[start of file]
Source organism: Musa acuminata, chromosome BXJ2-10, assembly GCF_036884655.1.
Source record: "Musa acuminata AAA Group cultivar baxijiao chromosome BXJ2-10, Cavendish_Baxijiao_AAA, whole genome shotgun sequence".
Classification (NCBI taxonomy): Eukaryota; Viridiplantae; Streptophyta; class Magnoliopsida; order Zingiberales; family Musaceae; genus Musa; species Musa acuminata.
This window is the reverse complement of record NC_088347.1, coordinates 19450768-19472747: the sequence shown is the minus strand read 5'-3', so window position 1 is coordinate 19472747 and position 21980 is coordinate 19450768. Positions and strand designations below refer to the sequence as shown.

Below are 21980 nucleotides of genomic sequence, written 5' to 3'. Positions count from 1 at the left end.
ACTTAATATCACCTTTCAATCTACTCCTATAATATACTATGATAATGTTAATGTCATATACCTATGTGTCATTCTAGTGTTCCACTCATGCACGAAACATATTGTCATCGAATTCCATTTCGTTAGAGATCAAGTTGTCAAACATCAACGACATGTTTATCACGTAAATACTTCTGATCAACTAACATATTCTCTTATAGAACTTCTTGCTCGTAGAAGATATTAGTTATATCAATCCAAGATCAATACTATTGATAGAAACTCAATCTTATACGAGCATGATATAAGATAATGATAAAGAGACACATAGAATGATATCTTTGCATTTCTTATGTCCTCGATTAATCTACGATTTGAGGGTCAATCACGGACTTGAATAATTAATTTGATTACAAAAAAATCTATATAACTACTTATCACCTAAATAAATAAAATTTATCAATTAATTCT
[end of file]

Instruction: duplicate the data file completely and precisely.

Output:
Source organism: Musa acuminata, chromosome BXJ2-10, assembly GCF_036884655.1.
Source record: "Musa acuminata AAA Group cultivar baxijiao chromosome BXJ2-10, Cavendish_Baxijiao_AAA, whole genome shotgun sequence".
Classification (NCBI taxonomy): Eukaryota; Viridiplantae; Streptophyta; class Magnoliopsida; order Zingiberales; family Musaceae; genus Musa; species Musa acuminata.
This window is the reverse complement of record NC_088347.1, coordinates 19450768-19472747: the sequence shown is the minus strand read 5'-3', so window position 1 is coordinate 19472747 and position 21980 is coordinate 19450768. Positions and strand designations below refer to the sequence as shown.

Below are 21980 nucleotides of genomic sequence, written 5' to 3'. Positions count from 1 at the left end.
ACTTAATATCACCTTTCAATCTACTCCTATAATATACTATGATAATGTTAATGTCATATACCTATGTGTCATTCTAGTGTTCCACTCATGCACGAAACATATTGTCATCGAATTCCATTTCGTTAGAGATCAAGTTGTCAAACATCAACGACATGTTTATCACGTAAATACTTCTGATCAACTAACATATTCTCTTATAGAACTTCTTGCTCGTAGAAGATATTAGTTATATCAATCCAAGATCAATACTATTGATAGAAACTCAATCTTATACGAGCATGATATAAGATAATGATAAAGAGACACATAGAATGATATCTTTGCATTTCTTATGTCCTCGATTAATCTACGATTTGAGGGTCAATCACGGACTTGAATAATTAATTTGATTACAAAAAAATCTATATAACTACTTATCACCTAAATAAATAAAATTTATCAATTAATTCT